New York City’s new law takes effect today banning cigs in public parks and beaches. Local TV was all over the story last night, distinguishing itself by providing Philip Morris and RJ Reynolds a million or so dollars’ worth of free advertising each, i.e., showing dozens of shots of people of all ages puffing away. Has no one ever alerted the television news editors that the government banned paid images of people having a grand time smoking cigarettes because it ENCOURAGES the practice?
That’s bad enough though so routine as to be unsurprising. But what ever happened to the he-said/she-said, both-sides-of-the-story trope of American journalism? Most of the reports focused on unhappy smokers. A few did manage to include people who liked the idea of smoke-free parks, but not one reporter thought to look into the scientific evidence, which is readily available, about why outdoor smoke might (or might not) be harmful.
Tufts professor James Repace has public information at his Web site that claims that ‘secondhand smoke from a single cigarette can be detected at levels exceeding known thresholds for irritation for healthy persons at 7 meters from the source. . . . with 4 smokers, irritation can occur at distances as far out as 12 meters’.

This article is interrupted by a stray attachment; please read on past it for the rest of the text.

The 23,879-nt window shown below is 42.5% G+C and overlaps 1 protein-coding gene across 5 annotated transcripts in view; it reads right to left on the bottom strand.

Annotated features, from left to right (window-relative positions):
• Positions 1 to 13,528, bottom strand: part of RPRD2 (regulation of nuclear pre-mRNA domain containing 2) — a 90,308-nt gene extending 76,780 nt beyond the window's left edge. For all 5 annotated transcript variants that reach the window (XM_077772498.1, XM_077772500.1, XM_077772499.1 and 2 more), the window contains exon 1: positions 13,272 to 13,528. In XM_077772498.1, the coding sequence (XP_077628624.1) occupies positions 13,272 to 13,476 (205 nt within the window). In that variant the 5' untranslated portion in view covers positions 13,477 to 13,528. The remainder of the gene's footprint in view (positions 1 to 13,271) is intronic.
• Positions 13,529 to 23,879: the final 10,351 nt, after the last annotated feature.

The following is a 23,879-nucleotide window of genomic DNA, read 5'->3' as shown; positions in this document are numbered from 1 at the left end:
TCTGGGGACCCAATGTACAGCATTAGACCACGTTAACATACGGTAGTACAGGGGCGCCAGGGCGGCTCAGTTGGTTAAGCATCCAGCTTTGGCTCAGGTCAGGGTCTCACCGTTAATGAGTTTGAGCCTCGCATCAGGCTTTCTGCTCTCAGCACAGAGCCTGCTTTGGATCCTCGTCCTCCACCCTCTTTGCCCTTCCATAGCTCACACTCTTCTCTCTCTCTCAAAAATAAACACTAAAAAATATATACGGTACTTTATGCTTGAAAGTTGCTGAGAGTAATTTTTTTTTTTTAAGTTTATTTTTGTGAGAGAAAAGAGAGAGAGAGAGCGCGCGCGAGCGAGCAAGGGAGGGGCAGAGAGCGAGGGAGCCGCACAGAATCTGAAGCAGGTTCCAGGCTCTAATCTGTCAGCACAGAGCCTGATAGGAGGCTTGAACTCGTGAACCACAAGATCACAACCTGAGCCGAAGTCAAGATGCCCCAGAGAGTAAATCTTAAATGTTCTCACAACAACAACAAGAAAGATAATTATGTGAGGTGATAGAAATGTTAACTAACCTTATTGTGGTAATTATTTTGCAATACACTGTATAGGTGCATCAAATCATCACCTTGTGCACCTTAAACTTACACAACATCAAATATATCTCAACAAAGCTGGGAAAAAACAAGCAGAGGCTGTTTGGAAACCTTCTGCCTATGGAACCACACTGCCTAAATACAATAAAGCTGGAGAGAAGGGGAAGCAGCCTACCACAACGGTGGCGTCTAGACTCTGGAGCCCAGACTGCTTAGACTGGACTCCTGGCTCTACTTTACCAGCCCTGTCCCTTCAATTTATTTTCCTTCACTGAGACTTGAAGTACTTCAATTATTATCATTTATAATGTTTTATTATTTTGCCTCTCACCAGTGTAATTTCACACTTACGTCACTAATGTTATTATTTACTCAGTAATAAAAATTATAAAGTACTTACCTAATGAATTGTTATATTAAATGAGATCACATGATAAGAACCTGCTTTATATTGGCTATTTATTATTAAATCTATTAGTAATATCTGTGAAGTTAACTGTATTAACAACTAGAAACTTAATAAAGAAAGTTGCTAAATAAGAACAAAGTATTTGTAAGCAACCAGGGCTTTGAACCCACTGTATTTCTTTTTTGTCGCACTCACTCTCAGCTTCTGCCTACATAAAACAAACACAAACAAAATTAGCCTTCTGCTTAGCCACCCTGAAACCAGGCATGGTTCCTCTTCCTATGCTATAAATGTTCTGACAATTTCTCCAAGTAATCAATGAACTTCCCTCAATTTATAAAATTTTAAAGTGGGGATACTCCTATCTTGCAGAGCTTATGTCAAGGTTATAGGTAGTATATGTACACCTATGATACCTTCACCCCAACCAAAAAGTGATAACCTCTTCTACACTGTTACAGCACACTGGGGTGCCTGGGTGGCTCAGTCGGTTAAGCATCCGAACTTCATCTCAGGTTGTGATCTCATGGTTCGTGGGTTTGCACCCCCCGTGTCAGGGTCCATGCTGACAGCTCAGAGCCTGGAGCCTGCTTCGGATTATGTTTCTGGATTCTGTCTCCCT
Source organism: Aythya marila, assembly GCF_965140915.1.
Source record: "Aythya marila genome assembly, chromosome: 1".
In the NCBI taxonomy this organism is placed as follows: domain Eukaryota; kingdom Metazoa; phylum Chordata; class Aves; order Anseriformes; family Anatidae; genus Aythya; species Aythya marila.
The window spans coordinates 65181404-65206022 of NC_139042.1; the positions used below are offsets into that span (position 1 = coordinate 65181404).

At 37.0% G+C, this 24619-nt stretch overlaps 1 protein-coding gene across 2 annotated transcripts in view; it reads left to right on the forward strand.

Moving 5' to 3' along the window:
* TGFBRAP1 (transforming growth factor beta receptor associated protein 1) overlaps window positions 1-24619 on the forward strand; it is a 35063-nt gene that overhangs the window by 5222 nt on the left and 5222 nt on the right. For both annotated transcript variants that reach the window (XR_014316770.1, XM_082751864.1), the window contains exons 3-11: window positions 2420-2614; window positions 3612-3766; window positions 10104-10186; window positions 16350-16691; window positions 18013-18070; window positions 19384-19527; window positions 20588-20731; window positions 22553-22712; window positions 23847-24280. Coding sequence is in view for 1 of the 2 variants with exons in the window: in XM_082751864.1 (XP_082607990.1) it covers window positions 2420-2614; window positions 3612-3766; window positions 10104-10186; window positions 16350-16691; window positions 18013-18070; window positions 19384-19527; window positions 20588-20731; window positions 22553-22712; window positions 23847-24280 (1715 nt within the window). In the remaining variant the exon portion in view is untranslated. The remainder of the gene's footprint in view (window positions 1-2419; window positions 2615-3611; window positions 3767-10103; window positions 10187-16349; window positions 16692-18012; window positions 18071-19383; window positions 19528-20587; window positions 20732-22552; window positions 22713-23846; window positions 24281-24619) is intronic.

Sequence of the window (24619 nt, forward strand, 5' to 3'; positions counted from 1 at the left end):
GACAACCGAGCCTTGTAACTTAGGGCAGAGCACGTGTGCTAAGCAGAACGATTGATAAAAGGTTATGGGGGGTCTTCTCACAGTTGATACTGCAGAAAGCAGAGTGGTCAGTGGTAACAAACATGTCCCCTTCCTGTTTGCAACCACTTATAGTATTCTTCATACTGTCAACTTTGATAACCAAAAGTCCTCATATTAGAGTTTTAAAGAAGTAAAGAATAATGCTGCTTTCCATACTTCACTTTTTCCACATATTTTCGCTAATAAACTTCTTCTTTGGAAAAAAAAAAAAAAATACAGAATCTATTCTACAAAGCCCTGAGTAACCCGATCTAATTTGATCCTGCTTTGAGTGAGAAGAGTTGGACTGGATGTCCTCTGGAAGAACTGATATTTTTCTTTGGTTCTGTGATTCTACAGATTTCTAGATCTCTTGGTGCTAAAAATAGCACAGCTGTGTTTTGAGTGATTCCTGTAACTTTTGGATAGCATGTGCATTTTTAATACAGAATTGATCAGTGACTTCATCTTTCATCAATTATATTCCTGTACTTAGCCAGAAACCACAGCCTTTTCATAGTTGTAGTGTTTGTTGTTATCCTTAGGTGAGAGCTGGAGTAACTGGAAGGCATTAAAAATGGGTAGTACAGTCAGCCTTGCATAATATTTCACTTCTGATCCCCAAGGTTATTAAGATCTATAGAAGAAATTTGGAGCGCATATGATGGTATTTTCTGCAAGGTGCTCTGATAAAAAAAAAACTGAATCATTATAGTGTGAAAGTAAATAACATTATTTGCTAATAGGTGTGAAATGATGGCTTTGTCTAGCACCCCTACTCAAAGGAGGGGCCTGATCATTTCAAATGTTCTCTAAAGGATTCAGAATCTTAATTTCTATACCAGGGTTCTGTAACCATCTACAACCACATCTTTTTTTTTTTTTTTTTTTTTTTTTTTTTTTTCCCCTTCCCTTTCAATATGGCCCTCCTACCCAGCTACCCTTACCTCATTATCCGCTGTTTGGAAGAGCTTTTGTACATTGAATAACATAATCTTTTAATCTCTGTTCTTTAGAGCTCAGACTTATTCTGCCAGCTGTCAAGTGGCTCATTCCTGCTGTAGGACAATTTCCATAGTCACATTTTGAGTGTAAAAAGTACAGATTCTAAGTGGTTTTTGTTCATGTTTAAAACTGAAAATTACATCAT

Repace may be right, or he may be wrong. But isn’t it the task of journalism to research the facts and present some version of them? I know this is a silly, pointless protest, but it would be nice if the yapping heads filling our airwaves and our brains with endless mush would be encouraged, pressured, forced or humiliated into actually doing some legwork to find out shit instead of just turning their cameras onto a random set of bipeds willing to state their uninteresting opinions.